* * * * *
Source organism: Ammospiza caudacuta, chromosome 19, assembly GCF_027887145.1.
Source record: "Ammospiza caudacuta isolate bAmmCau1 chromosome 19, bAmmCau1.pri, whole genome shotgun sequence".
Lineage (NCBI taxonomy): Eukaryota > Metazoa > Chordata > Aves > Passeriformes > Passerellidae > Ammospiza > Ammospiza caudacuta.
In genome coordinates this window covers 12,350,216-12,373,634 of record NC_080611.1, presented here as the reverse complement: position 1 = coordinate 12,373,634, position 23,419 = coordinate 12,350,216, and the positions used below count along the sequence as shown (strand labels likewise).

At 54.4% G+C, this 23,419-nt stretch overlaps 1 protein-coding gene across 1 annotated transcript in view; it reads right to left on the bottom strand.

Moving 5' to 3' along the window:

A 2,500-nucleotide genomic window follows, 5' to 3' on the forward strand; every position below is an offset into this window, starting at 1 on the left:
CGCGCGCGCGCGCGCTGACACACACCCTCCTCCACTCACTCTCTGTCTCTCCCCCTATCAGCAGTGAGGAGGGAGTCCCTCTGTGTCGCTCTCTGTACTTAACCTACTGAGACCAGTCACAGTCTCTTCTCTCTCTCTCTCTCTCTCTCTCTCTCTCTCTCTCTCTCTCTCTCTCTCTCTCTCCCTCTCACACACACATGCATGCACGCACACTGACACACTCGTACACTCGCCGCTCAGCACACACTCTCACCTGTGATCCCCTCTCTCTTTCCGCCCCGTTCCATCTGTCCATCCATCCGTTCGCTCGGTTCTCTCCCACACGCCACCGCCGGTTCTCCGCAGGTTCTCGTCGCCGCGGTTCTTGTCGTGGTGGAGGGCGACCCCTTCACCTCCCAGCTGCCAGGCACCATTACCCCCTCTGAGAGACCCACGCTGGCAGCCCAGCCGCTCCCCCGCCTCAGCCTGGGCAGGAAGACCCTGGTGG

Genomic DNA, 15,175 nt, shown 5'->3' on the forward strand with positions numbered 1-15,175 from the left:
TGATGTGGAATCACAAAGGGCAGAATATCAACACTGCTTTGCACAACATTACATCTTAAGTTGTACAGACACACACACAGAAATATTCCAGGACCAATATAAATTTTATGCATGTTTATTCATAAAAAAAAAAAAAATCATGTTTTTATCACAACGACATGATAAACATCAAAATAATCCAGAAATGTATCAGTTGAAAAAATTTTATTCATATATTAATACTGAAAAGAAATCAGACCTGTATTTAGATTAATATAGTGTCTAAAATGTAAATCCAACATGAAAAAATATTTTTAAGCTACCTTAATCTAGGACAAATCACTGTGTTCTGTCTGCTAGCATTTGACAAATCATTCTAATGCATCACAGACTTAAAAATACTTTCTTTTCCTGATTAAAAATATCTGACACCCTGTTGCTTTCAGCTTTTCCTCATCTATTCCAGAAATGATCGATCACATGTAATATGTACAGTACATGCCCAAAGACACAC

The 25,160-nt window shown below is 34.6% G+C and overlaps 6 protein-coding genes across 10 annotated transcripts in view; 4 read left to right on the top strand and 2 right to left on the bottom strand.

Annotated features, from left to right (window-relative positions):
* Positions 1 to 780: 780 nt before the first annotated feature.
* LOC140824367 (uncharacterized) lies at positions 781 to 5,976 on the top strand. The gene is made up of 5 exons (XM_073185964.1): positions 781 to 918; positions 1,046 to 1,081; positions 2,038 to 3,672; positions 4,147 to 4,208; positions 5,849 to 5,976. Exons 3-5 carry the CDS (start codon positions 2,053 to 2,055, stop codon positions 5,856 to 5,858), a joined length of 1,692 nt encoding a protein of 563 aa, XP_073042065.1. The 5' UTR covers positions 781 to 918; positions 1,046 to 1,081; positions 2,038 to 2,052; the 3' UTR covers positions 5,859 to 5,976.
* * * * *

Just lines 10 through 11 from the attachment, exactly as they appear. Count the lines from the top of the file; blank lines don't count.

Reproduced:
TGATGTGGAATCACAAAGGGCAGAATATCAACACTGCTTTGCACAACATTACATCTTAAGTTGTACAGACACACACACAGAAATATTCCAGGACCAATATAAATTTTATGCATGTTTATTCATAAAAAAAAAAAAAATCATGTTTTTATCACAACGACATGATAAACATCAAAATAATCCAGAAATGTATCAGTTGAAAAAATTTTATTCATATATTAATACTGAAAAGAAATCAGACCTGTATTTAGATTAATATAGTGTCTAAAATGTAAATCCAACATGAAAAAATATTTTTAAGCTACCTTAATCTAGGACAAATCACTGTGTTCTGTCTGCTAGCATTTGACAAATCATTCTAATGCATCACAGACTTAAAAATACTTTCTTTTCCTGATTAAAAATATCTGACACCCTGTTGCTTTCAGCTTTTCCTCATCTATTCCAGAAATGATCGATCACATGTAATATGTACAGTACATGCCCAAAGACACAC

The 25,160-nt window shown below is 34.6% G+C and overlaps 6 protein-coding genes across 10 annotated transcripts in view; 4 read left to right on the top strand and 2 right to left on the bottom strand.